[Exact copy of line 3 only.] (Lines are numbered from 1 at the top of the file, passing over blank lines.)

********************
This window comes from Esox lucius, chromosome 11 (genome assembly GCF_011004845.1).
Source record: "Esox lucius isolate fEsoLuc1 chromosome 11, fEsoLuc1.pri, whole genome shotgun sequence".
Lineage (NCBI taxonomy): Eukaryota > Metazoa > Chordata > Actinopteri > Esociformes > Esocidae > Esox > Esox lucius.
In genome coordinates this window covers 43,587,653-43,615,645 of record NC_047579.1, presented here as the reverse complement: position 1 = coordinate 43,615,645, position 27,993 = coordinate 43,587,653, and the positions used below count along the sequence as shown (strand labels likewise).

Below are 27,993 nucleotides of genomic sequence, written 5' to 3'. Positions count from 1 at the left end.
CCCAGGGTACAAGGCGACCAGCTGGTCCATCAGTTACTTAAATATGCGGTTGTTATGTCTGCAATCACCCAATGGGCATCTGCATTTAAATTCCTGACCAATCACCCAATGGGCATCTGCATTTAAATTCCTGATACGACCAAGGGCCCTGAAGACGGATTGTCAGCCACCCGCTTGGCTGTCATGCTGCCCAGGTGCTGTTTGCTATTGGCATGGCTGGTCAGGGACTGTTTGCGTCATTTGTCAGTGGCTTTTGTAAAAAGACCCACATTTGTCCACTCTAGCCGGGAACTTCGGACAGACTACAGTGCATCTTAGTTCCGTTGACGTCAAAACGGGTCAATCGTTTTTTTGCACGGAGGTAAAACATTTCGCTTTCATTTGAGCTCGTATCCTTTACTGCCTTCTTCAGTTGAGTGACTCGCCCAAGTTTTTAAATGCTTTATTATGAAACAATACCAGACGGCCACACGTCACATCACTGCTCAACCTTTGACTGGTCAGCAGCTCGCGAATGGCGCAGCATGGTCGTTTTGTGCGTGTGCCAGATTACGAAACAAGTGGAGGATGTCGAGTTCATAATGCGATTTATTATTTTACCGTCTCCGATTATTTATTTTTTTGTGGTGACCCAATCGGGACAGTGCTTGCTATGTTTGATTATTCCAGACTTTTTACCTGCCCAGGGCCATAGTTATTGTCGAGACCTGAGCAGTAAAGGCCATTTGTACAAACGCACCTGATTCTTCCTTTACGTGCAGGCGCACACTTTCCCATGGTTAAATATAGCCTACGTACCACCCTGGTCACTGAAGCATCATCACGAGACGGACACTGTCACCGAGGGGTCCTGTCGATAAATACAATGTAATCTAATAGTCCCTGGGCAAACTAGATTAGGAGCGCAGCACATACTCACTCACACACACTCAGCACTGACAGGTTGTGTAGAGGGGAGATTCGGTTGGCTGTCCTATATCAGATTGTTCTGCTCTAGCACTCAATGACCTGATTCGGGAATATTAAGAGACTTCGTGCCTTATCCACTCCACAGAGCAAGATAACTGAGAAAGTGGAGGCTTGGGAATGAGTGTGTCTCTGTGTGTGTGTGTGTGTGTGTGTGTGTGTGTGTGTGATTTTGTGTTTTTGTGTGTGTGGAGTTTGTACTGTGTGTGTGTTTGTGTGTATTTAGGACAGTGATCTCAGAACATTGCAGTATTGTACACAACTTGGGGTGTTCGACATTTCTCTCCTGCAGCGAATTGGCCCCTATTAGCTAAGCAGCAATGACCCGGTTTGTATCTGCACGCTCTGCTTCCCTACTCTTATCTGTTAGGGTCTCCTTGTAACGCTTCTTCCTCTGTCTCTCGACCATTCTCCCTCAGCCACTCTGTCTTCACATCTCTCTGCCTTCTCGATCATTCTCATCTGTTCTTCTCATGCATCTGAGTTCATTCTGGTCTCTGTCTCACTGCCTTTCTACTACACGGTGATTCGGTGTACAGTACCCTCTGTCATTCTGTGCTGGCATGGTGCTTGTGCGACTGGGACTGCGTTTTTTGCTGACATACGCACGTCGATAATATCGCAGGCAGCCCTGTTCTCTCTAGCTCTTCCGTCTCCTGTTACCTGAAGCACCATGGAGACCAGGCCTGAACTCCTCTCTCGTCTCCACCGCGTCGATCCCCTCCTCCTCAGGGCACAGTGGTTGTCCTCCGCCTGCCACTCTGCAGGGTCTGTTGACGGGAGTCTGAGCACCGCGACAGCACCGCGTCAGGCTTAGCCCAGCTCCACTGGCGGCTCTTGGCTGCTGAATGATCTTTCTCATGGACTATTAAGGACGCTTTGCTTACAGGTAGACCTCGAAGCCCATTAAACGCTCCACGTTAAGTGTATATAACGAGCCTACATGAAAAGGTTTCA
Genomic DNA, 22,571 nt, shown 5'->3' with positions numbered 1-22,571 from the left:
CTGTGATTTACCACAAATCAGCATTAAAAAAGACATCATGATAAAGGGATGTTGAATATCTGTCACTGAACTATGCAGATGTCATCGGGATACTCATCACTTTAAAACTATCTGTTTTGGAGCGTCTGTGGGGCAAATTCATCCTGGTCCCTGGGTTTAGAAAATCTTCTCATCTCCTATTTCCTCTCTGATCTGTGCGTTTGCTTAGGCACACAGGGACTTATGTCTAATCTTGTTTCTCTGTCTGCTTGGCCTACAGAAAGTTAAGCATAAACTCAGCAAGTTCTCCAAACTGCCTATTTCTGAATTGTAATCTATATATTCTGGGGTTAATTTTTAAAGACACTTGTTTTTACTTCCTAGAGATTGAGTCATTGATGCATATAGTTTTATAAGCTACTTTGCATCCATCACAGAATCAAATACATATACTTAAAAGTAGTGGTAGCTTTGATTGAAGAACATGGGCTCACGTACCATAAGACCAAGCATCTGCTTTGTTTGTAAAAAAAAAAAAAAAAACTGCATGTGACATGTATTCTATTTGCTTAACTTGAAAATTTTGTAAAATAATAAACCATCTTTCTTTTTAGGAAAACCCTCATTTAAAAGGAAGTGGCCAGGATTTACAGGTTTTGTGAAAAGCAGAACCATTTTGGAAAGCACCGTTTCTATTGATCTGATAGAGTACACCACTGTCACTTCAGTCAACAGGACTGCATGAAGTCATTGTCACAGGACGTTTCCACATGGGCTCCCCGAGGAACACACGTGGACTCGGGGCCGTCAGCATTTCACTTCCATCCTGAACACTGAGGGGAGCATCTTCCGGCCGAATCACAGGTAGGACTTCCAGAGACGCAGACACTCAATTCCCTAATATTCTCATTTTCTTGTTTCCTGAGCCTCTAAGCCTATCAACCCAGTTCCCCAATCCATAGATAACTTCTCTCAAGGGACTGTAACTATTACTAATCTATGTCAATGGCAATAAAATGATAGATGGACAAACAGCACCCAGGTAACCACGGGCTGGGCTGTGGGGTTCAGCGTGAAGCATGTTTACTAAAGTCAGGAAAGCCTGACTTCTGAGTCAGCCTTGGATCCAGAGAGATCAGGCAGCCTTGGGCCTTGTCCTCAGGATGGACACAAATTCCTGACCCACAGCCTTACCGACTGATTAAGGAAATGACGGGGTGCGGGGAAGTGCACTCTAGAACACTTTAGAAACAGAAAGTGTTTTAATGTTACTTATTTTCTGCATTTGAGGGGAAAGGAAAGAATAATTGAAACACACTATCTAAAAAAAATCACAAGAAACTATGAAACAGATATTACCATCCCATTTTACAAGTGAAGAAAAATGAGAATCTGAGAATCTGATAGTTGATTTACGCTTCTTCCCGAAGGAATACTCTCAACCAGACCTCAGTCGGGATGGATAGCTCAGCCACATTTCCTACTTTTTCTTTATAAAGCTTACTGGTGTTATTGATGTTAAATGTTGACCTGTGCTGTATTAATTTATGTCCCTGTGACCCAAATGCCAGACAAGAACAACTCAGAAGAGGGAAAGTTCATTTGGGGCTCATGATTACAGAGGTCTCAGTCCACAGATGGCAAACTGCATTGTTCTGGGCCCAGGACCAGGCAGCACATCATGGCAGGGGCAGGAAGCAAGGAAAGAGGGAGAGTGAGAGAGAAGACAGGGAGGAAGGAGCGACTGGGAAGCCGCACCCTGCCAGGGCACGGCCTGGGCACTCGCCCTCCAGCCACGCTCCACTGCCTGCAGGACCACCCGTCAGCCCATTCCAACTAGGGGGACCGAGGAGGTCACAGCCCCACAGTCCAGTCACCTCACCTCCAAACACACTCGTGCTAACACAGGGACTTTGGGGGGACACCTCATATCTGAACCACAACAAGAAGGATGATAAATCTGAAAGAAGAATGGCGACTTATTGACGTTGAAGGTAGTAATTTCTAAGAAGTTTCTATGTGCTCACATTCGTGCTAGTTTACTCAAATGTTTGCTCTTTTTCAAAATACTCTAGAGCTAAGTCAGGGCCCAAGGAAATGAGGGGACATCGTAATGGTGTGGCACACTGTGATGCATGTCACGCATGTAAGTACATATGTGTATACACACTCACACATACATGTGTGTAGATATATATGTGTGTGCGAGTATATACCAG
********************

Lineage (NCBI taxonomy): Eukaryota > Metazoa > Chordata > Actinopteri > Esociformes > Esocidae > Esox > Esox lucius.